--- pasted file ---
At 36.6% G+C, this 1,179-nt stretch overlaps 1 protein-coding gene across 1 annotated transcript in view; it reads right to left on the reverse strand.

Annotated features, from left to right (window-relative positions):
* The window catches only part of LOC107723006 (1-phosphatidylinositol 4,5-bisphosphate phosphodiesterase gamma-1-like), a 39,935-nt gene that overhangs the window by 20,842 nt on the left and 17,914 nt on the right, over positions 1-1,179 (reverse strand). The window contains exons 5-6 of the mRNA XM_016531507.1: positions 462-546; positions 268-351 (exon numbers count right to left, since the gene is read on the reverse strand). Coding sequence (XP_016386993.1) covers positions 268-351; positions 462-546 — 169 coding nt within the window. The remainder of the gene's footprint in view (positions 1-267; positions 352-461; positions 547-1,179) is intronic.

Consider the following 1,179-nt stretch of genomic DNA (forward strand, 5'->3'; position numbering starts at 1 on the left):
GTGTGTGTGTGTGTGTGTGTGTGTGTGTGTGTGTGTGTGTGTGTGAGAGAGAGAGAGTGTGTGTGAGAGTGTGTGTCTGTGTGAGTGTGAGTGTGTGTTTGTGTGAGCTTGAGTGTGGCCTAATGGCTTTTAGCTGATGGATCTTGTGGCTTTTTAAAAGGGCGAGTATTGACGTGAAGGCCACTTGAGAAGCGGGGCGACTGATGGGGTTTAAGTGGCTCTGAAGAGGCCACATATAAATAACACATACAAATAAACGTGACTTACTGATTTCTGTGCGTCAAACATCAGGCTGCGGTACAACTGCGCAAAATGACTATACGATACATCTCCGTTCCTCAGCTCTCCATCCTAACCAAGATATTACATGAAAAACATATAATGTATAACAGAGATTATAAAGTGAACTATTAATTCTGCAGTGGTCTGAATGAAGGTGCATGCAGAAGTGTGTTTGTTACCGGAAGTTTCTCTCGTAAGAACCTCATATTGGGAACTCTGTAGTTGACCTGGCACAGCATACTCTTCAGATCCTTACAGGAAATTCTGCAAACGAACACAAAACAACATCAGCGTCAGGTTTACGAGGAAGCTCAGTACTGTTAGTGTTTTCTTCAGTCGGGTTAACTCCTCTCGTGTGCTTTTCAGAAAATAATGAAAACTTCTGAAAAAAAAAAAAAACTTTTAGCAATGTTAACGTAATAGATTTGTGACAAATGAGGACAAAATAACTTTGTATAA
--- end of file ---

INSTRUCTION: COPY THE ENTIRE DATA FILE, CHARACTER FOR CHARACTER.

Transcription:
At 36.6% G+C, this 1,179-nt stretch overlaps 1 protein-coding gene across 1 annotated transcript in view; it reads right to left on the reverse strand.

Annotated features, from left to right (window-relative positions):
* The window catches only part of LOC107723006 (1-phosphatidylinositol 4,5-bisphosphate phosphodiesterase gamma-1-like), a 39,935-nt gene that overhangs the window by 20,842 nt on the left and 17,914 nt on the right, over positions 1-1,179 (reverse strand). The window contains exons 5-6 of the mRNA XM_016531507.1: positions 462-546; positions 268-351 (exon numbers count right to left, since the gene is read on the reverse strand). Coding sequence (XP_016386993.1) covers positions 268-351; positions 462-546 — 169 coding nt within the window. The remainder of the gene's footprint in view (positions 1-267; positions 352-461; positions 547-1,179) is intronic.

Consider the following 1,179-nt stretch of genomic DNA (forward strand, 5'->3'; position numbering starts at 1 on the left):
GTGTGTGTGTGTGTGTGTGTGTGTGTGTGTGTGTGTGTGTGTGTGAGAGAGAGAGAGTGTGTGTGAGAGTGTGTGTCTGTGTGAGTGTGAGTGTGTGTTTGTGTGAGCTTGAGTGTGGCCTAATGGCTTTTAGCTGATGGATCTTGTGGCTTTTTAAAAGGGCGAGTATTGACGTGAAGGCCACTTGAGAAGCGGGGCGACTGATGGGGTTTAAGTGGCTCTGAAGAGGCCACATATAAATAACACATACAAATAAACGTGACTTACTGATTTCTGTGCGTCAAACATCAGGCTGCGGTACAACTGCGCAAAATGACTATACGATACATCTCCGTTCCTCAGCTCTCCATCCTAACCAAGATATTACATGAAAAACATATAATGTATAACAGAGATTATAAAGTGAACTATTAATTCTGCAGTGGTCTGAATGAAGGTGCATGCAGAAGTGTGTTTGTTACCGGAAGTTTCTCTCGTAAGAACCTCATATTGGGAACTCTGTAGTTGACCTGGCACAGCATACTCTTCAGATCCTTACAGGAAATTCTGCAAACGAACACAAAACAACATCAGCGTCAGGTTTACGAGGAAGCTCAGTACTGTTAGTGTTTTCTTCAGTCGGGTTAACTCCTCTCGTGTGCTTTTCAGAAAATAATGAAAACTTCTGAAAAAAAAAAAAAACTTTTAGCAATGTTAACGTAATAGATTTGTGACAAATGAGGACAAAATAACTTTGTATAA